The April 6 issue of New Scientist has a special focus on immigration. All worth a read, but here's an assessment of the horrible cost:
"A meta-analysis of several independent mathematical models suggests it would increase world GDP by between 50 and 150 per cent. “There appear to be trillion-dollar bills on the sidewalk” if we lift restrictions on emigration, says Michael Clemens at the Center for Global Development, a think tank in Washington DC, who did the research."
And the uncontrollable hordes:
"Niger is next to Nigeria, Nigeria is six times richer and there are no border controls, but Niger is not depopulated. Sweden is six times richer than Romania, the EU permits free movement, but Romania is not depopulated."
Time for open immigration?
Less than half of Americans have passports compared to around 75% in the UK. Brits often use this statistic to mock Americans for being uncurious provincial stay-at-homes.
I've always felt this was unfair though. As an American you might have visited all 50 states, all of the National Parks and maybe thrown in Canada, Mexico and Puerto Rico without having ever bothered with a fully fledged passport.
A Brit on the other hand might have spent a few days eating fish and chips at a British pub in Benidorm and is suddenly a sophisticated world traveler. I don't think so. There is simply more to see and experience in the US without needing to cross a border.
After I moved to America I realized that maybe there was another reason. Americans for some reason don't bother taking vacations. You get massively less vacation time over here and even then a huge number of people don't even manage to take off their paltry few days. There is no effective way to have a holiday overseas if you never take a holiday.
Now I realize that neither of these factors is as important as the United States Postal Service if you have a kid.
In the UK to get a passport you mail in an application and get back a passport. It's pretty easy. Even for children.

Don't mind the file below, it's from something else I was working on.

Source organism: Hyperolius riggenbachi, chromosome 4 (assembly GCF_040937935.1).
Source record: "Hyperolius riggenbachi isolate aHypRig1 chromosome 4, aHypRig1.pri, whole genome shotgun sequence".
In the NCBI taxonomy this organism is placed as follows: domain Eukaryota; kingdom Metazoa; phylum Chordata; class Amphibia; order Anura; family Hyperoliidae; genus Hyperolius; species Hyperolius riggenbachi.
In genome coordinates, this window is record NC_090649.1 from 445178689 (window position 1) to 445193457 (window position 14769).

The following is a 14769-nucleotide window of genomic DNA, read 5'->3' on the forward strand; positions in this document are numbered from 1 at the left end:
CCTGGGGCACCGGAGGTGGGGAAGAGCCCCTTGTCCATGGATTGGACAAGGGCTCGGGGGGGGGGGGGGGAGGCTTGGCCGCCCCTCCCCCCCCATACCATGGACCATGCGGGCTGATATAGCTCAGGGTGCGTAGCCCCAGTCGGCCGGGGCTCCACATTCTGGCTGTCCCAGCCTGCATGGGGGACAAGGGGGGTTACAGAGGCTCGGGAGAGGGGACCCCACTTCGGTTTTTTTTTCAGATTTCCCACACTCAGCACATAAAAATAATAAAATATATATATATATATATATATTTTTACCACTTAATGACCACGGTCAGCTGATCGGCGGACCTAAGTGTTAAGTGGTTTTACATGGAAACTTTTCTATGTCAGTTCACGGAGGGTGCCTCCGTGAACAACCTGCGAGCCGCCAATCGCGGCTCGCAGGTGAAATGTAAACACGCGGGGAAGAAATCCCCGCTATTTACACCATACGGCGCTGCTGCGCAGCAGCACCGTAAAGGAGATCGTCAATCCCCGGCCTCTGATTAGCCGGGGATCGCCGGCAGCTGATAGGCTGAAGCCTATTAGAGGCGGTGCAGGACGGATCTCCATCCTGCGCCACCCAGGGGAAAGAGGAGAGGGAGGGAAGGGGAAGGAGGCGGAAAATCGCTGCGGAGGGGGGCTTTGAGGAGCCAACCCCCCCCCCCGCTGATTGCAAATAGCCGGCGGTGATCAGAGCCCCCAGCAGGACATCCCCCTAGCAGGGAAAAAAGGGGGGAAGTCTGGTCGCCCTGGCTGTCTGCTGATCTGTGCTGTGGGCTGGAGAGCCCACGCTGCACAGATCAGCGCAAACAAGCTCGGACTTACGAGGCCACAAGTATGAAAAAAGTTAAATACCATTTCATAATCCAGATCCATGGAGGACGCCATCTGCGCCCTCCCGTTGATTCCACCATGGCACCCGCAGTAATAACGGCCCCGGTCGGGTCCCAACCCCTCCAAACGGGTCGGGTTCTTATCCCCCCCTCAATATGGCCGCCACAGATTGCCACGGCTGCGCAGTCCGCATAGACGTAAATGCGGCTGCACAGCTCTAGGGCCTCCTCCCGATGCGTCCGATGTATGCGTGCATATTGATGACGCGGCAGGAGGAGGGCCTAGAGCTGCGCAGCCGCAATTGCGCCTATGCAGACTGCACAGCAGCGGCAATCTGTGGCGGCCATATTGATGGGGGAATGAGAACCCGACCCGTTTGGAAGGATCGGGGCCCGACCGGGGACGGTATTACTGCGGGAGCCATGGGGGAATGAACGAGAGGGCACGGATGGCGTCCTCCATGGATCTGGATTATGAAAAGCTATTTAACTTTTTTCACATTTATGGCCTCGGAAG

In the US you need to go to a Passport Acceptance Facility and that probably means a post office. There is a handy website that lists the 10 closest facilities together with their phone numbers so you can call to make an appointment. These phone numbers are not answered. It's less like a basic government service and more like trying to bag a ticket to Glastonbury.
I gave up and delegated to Fancy Hands (a personal assistant service). They have spent two days on the phone trying and failing to get an appointment.
I was going to do my best to vote my principles this year but at this point any presidential candidate who would force USPS to put in a web scheduling system might just get my vote.
Updated 2016-04-18 23:23:
After I posted this a friend pointed me at the United States Digital Service (via this Ted Video) and basically said why bitch and moan when you could help fix it. Which I don't have a great answer to. Except this.
The Girl on the Train by Paula Hawkins
I found it hard to care for anyone in this book. Pedestrian mystery.
A mosaic timelapse looking over the Pacific from West Portal, San Francisco (a simultaneous timelapse of 225 days from mid 2015 to early 2016).
I've been feeding webcam images into the Google Cloud Vision API for a few weeks now so I thought I'd take a look at what it thinks it can see. The image above shows every label returned from the API with my confidence going from the bottom to the top and Google's confidence going from left to right (so the top right hand corner contains labels that we both agree on).
Google is super-confident that it has seen a location. Can't really argue with it there.
It's more confident that it has seen an ice hotel than a sunrise (and it has seen a lot of sunrises at this point). Maybe I need to explore the Outer Sunset more.
Google is 60.96% confident that it has seen a ballistic missile submarine. I suppose that's plausible, I do have an ocean view but it's rather far away and unless there was an emergency blow that didn't make the news I'm going to have to call bullshit on that one. It's 72.66% confident that an Aston Martin DB9 went past which is pretty specific. Possibly a helicopter slung delivery?
Maybe I'm sending basically the same image in too many times and the poor system is going quietly mad and throwing out increasingly desperate guesses. Probably I've just learned that I should use 80%+ as my confidence threshold before triggering an email...